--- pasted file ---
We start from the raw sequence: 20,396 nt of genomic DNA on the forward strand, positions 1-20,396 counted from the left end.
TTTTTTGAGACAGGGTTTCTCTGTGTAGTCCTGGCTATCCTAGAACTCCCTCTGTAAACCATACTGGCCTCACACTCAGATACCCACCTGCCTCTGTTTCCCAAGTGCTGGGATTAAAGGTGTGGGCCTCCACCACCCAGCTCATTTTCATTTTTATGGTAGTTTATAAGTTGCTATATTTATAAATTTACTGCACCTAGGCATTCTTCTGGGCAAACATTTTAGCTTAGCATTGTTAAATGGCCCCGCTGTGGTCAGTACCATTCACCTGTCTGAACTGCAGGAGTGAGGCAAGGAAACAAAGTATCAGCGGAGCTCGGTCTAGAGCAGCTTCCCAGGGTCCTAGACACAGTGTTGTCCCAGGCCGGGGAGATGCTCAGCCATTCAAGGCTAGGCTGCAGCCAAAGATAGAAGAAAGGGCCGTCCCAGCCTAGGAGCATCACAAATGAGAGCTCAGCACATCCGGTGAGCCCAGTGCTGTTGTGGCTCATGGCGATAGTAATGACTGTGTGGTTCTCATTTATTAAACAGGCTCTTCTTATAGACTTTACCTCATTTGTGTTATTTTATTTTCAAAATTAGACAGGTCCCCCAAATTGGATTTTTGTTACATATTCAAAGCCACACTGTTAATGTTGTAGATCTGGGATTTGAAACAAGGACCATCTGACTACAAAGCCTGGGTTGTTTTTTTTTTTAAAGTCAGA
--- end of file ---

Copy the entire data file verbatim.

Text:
We start from the raw sequence: 20,396 nt of genomic DNA on the forward strand, positions 1-20,396 counted from the left end.
TTTTTTGAGACAGGGTTTCTCTGTGTAGTCCTGGCTATCCTAGAACTCCCTCTGTAAACCATACTGGCCTCACACTCAGATACCCACCTGCCTCTGTTTCCCAAGTGCTGGGATTAAAGGTGTGGGCCTCCACCACCCAGCTCATTTTCATTTTTATGGTAGTTTATAAGTTGCTATATTTATAAATTTACTGCACCTAGGCATTCTTCTGGGCAAACATTTTAGCTTAGCATTGTTAAATGGCCCCGCTGTGGTCAGTACCATTCACCTGTCTGAACTGCAGGAGTGAGGCAAGGAAACAAAGTATCAGCGGAGCTCGGTCTAGAGCAGCTTCCCAGGGTCCTAGACACAGTGTTGTCCCAGGCCGGGGAGATGCTCAGCCATTCAAGGCTAGGCTGCAGCCAAAGATAGAAGAAAGGGCCGTCCCAGCCTAGGAGCATCACAAATGAGAGCTCAGCACATCCGGTGAGCCCAGTGCTGTTGTGGCTCATGGCGATAGTAATGACTGTGTGGTTCTCATTTATTAAACAGGCTCTTCTTATAGACTTTACCTCATTTGTGTTATTTTATTTTCAAAATTAGACAGGTCCCCCAAATTGGATTTTTGTTACATATTCAAAGCCACACTGTTAATGTTGTAGATCTGGGATTTGAAACAAGGACCATCTGACTACAAAGCCTGGGTTGTTTTTTTTTTTAAAGTCAGA